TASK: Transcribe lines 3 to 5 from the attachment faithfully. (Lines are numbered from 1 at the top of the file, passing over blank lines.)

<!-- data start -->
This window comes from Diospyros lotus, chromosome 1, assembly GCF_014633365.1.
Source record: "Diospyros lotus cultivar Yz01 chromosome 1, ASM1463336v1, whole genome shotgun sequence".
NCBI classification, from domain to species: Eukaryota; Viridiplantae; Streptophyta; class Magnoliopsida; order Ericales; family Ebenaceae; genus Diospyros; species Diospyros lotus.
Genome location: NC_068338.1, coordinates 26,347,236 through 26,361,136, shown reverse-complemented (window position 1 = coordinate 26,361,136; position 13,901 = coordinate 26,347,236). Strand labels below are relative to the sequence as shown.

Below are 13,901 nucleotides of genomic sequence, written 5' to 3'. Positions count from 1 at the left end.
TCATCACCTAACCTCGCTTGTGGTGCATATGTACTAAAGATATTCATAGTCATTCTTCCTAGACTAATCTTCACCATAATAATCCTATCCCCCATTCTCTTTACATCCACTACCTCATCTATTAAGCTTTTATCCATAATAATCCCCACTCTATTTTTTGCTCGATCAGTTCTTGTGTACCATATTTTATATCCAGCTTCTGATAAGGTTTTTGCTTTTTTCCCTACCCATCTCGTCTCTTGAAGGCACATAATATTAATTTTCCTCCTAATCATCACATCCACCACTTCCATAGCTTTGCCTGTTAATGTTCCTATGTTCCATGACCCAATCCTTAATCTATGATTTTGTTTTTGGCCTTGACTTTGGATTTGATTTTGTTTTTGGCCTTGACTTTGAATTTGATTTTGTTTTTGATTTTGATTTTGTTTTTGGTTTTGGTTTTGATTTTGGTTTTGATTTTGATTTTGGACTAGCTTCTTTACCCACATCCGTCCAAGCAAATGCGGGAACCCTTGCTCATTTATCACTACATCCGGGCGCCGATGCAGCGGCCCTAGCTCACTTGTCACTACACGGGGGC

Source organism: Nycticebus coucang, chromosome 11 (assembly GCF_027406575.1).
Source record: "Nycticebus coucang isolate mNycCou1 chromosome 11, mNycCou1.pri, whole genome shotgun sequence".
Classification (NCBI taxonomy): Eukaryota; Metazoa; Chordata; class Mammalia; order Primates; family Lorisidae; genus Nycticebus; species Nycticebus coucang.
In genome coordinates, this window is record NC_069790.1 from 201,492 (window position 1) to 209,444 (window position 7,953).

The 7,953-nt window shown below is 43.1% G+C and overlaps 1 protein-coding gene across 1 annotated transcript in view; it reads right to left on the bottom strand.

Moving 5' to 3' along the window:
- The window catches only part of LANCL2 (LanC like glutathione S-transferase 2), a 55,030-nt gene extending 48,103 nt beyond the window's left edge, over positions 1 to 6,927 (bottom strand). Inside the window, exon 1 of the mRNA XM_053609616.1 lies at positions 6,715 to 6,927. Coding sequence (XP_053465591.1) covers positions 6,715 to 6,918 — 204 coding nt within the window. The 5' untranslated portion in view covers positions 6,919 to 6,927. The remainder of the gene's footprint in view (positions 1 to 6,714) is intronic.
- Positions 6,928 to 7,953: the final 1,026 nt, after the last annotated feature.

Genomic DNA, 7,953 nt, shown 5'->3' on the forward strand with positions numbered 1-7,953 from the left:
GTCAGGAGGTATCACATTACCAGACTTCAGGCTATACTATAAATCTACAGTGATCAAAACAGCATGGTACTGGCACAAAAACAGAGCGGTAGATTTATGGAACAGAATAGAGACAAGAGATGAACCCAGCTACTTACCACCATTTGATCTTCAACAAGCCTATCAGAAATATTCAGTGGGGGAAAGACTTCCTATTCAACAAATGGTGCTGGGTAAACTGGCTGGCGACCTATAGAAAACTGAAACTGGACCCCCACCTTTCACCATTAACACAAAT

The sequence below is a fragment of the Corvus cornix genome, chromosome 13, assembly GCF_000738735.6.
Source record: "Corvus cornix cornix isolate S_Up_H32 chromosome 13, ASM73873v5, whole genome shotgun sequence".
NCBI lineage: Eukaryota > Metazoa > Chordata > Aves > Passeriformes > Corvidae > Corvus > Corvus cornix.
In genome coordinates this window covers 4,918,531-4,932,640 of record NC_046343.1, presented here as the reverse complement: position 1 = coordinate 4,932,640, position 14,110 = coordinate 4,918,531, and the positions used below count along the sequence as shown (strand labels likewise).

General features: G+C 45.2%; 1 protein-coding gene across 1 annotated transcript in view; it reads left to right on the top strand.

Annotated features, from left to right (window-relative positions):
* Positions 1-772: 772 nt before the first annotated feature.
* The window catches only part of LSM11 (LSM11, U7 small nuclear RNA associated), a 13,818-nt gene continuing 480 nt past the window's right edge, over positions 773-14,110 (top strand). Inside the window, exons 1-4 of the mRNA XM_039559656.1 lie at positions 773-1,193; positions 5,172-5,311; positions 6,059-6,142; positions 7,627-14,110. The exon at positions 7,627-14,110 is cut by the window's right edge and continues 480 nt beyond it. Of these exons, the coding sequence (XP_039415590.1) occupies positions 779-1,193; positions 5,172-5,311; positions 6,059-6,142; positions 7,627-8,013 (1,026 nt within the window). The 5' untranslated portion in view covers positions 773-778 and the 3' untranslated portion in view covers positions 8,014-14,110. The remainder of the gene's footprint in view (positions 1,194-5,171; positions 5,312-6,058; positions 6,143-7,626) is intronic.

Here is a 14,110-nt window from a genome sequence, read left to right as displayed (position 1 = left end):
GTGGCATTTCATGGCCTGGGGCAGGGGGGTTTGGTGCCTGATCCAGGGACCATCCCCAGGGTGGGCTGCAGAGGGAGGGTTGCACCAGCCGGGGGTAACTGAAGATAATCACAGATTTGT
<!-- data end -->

NCBI classification, from domain to species: Eukaryota; Viridiplantae; Streptophyta; class Magnoliopsida; order Ericales; family Ebenaceae; genus Diospyros; species Diospyros lotus.
Genome location: NC_068338.1, coordinates 26,347,236 through 26,361,136, shown reverse-complemented (window position 1 = coordinate 26,361,136; position 13,901 = coordinate 26,347,236). Strand labels below are relative to the sequence as shown.

Below are 13,901 nucleotides of genomic sequence, written 5' to 3'. Positions count from 1 at the left end.